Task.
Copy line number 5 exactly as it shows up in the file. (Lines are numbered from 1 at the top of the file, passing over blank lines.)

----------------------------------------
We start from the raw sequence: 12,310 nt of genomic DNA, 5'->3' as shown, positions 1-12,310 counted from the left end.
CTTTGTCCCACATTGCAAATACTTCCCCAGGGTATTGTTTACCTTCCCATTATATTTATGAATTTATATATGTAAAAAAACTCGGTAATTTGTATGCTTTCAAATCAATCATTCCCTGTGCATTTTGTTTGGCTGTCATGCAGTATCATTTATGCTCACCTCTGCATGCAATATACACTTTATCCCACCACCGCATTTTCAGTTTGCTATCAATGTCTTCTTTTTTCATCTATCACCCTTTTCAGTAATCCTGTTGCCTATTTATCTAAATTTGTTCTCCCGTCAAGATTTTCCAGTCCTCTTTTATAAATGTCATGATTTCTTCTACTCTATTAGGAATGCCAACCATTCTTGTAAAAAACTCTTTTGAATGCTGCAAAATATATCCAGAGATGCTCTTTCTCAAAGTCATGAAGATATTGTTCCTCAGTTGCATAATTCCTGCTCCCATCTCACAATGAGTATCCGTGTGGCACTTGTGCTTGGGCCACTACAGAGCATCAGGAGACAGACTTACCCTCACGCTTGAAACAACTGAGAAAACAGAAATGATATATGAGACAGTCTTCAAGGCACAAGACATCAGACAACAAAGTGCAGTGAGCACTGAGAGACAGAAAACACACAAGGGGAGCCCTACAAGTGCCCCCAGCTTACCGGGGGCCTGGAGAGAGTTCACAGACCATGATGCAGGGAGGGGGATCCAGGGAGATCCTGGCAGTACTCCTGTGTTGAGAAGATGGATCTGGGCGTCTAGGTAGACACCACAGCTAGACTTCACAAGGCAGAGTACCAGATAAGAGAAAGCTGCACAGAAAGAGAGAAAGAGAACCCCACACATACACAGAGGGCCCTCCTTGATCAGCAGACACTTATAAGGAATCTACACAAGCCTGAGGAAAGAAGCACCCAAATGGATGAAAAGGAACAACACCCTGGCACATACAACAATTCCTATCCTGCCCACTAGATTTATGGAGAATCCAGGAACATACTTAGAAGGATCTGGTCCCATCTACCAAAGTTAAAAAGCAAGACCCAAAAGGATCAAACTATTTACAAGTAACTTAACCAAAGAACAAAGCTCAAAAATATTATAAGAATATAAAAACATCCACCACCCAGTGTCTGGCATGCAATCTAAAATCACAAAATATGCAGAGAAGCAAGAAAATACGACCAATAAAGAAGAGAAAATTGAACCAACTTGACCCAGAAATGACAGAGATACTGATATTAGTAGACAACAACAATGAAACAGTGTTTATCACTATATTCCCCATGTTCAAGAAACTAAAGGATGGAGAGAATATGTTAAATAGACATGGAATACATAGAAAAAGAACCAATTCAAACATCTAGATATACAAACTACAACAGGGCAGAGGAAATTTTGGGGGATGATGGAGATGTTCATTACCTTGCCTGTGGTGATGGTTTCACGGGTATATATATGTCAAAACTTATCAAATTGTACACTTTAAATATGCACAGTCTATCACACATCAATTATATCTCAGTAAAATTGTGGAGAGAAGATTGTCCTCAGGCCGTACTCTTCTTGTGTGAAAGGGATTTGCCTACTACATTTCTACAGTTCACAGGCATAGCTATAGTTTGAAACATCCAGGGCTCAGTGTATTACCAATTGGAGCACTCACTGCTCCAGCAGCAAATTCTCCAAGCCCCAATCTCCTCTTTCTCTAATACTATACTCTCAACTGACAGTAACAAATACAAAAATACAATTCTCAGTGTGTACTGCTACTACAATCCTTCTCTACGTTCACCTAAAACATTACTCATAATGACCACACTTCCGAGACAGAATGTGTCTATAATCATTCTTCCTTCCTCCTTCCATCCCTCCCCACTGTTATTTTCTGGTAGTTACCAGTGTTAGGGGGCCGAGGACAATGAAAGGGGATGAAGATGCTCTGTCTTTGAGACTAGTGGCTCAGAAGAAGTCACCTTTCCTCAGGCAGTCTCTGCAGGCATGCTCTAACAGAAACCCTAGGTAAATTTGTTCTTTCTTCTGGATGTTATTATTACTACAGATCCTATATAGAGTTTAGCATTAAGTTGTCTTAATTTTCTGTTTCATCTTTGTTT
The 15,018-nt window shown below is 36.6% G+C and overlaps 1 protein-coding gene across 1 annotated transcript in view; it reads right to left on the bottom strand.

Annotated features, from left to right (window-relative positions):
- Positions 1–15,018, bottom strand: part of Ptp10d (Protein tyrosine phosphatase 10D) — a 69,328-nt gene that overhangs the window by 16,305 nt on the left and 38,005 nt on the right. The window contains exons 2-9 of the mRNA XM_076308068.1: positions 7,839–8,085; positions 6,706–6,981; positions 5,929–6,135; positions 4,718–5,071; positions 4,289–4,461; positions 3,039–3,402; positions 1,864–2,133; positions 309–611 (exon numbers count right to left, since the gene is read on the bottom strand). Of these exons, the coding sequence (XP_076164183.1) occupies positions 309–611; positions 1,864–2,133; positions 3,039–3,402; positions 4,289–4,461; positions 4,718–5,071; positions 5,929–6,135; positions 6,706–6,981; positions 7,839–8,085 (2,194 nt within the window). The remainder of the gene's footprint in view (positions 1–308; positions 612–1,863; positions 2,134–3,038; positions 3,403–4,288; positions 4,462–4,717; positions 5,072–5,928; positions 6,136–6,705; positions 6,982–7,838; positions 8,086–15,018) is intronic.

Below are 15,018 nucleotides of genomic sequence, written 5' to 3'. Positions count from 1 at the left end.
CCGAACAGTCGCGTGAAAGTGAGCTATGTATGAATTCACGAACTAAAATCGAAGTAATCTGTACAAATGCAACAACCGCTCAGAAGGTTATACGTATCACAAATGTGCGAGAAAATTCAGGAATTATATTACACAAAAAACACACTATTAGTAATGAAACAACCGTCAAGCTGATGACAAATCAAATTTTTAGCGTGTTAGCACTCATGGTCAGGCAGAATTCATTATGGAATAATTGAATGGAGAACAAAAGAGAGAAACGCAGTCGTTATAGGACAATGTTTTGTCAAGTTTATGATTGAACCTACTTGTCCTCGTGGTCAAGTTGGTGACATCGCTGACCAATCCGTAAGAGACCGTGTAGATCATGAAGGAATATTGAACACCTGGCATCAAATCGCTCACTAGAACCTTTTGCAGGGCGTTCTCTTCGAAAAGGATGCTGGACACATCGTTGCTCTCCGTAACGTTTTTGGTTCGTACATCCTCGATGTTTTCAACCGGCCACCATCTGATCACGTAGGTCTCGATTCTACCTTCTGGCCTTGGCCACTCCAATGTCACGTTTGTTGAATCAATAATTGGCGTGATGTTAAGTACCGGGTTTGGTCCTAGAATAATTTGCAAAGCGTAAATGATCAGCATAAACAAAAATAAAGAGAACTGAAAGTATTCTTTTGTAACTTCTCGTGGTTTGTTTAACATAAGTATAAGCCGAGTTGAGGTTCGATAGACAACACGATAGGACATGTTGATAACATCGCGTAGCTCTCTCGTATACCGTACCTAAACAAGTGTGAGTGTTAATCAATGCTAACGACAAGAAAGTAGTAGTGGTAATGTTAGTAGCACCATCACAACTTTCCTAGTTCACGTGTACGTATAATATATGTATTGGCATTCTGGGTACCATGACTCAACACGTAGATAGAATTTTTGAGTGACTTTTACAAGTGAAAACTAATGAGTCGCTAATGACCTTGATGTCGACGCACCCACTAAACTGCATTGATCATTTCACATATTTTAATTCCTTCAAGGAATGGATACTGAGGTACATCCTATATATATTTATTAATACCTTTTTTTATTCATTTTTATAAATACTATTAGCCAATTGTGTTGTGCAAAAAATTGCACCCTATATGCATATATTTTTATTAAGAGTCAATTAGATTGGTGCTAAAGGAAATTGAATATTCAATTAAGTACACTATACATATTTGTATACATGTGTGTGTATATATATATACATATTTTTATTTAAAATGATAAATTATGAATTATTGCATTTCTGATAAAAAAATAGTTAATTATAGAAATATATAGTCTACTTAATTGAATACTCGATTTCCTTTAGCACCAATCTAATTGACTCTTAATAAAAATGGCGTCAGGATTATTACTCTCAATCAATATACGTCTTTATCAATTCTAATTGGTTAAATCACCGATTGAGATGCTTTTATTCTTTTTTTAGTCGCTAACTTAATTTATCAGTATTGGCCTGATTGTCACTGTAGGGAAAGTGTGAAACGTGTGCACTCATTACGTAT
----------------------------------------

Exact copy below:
- Positions 1–15,018, bottom strand: part of Ptp10d (Protein tyrosine phosphatase 10D) — a 69,328-nt gene that overhangs the window by 16,305 nt on the left and 38,005 nt on the right. The window contains exons 2-9 of the mRNA XM_076308068.1: positions 7,839–8,085; positions 6,706–6,981; positions 5,929–6,135; positions 4,718–5,071; positions 4,289–4,461; positions 3,039–3,402; positions 1,864–2,133; positions 309–611 (exon numbers count right to left, since the gene is read on the bottom strand). Of these exons, the coding sequence (XP_076164183.1) occupies positions 309–611; positions 1,864–2,133; positions 3,039–3,402; positions 4,289–4,461; positions 4,718–5,071; positions 5,929–6,135; positions 6,706–6,981; positions 7,839–8,085 (2,194 nt within the window). The remainder of the gene's footprint in view (positions 1–308; positions 612–1,863; positions 2,134–3,038; positions 3,403–4,288; positions 4,462–4,717; positions 5,072–5,928; positions 6,136–6,705; positions 6,982–7,838; positions 8,086–15,018) is intronic.